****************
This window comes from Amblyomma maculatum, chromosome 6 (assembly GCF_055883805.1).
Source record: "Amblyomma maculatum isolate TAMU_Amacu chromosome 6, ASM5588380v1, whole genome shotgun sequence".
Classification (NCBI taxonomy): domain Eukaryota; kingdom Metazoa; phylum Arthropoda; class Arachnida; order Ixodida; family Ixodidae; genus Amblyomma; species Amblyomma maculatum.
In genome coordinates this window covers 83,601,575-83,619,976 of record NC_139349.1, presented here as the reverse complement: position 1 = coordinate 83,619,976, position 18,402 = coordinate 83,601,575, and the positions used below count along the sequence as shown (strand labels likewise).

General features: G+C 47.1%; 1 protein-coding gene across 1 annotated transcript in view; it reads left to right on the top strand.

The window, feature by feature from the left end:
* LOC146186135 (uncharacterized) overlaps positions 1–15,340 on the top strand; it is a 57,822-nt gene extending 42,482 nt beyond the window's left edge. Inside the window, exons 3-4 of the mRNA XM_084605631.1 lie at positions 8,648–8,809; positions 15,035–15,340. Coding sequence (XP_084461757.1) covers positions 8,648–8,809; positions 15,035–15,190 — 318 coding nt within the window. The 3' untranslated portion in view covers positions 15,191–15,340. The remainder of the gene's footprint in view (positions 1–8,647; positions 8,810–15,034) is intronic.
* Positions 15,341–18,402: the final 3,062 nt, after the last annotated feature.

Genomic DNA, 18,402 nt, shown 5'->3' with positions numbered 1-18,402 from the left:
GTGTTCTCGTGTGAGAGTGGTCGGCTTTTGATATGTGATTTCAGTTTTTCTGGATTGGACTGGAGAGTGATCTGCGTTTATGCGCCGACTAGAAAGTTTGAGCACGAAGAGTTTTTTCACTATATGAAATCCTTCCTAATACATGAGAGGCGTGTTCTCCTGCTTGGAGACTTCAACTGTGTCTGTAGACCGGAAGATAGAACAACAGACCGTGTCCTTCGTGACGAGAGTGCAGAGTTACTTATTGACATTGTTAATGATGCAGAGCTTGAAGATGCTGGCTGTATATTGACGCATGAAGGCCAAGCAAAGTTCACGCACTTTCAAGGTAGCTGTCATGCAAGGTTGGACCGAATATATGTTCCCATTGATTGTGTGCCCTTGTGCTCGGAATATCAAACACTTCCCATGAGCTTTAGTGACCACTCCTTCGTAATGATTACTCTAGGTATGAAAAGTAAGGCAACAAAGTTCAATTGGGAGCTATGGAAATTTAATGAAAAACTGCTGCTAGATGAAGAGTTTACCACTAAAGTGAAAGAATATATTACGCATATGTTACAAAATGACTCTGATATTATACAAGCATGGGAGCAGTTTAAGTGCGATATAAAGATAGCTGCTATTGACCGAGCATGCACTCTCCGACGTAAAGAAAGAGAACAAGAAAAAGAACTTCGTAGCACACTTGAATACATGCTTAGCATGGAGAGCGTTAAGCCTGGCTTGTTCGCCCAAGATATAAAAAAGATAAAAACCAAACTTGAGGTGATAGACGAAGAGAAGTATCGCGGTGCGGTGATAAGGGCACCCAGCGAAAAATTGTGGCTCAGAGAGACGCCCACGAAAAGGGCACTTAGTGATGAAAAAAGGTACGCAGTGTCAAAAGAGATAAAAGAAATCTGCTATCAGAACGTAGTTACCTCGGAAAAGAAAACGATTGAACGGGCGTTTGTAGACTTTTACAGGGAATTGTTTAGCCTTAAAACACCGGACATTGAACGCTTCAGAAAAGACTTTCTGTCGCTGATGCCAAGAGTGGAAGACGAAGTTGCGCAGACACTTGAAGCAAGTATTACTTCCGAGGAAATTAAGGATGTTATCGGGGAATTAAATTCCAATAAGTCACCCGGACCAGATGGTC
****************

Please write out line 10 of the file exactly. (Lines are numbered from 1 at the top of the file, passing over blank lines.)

GTGTTCTCGTGTGAGAGTGGTCGGCTTTTGATATGTGATTTCAGTTTTTCTGGATTGGACTGGAGAGTGATCTGCGTTTATGCGCCGACTAGAAAGTTTGAGCACGAAGAGTTTTTTCACTATATGAAATCCTTCCTAATACATGAGAGGCGTGTTCTCCTGCTTGGAGACTTCAACTGTGTCTGTAGACCGGAAGATAGAACAACAGACCGTGTCCTTCGTGACGAGAGTGCAGAGTTACTTATTGACATTGTTAATGATGCAGAGCTTGAAGATGCTGGCTGTATATTGACGCATGAAGGCCAAGCAAAGTTCACGCACTTTCAAGGTAGCTGTCATGCAAGGTTGGACCGAATATATGTTCCCATTGATTGTGTGCCCTTGTGCTCGGAATATCAAACACTTCCCATGAGCTTTAGTGACCACTCCTTCGTAATGATTACTCTAGGTATGAAAAGTAAGGCAACAAAGTTCAATTGGGAGCTATGGAAATTTAATGAAAAACTGCTGCTAGATGAAGAGTTTACCACTAAAGTGAAAGAATATATTACGCATATGTTACAAAATGACTCTGATATTATACAAGCATGGGAGCAGTTTAAGTGCGATATAAAGATAGCTGCTATTGACCGAGCATGCACTCTCCGACGTAAAGAAAGAGAACAAGAAAAAGAACTTCGTAGCACACTTGAATACATGCTTAGCATGGAGAGCGTTAAGCCTGGCTTGTTCGCCCAAGATATAAAAAAGATAAAAACCAAACTTGAGGTGATAGACGAAGAGAAGTATCGCGGTGCGGTGATAAGGGCACCCAGCGAAAAATTGTGGCTCAGAGAGACGCCCACGAAAAGGGCACTTAGTGATGAAAAAAGGTACGCAGTGTCAAAAGAGATAAAAGAAATCTGCTATCAGAACGTAGTTACCTCGGAAAAGAAAACGATTGAACGGGCGTTTGTAGACTTTTACAGGGAATTGTTTAGCCTTAAAACACCGGACATTGAACGCTTCAGAAAAGACTTTCTGTCGCTGATGCCAAGAGTGGAAGACGAAGTTGCGCAGACACTTGAAGCAAGTATTACTTCCGAGGAAATTAAGGATGTTATCGGGGAATTAAATTCCAATAAGTCACCCGGACCAGATGGTC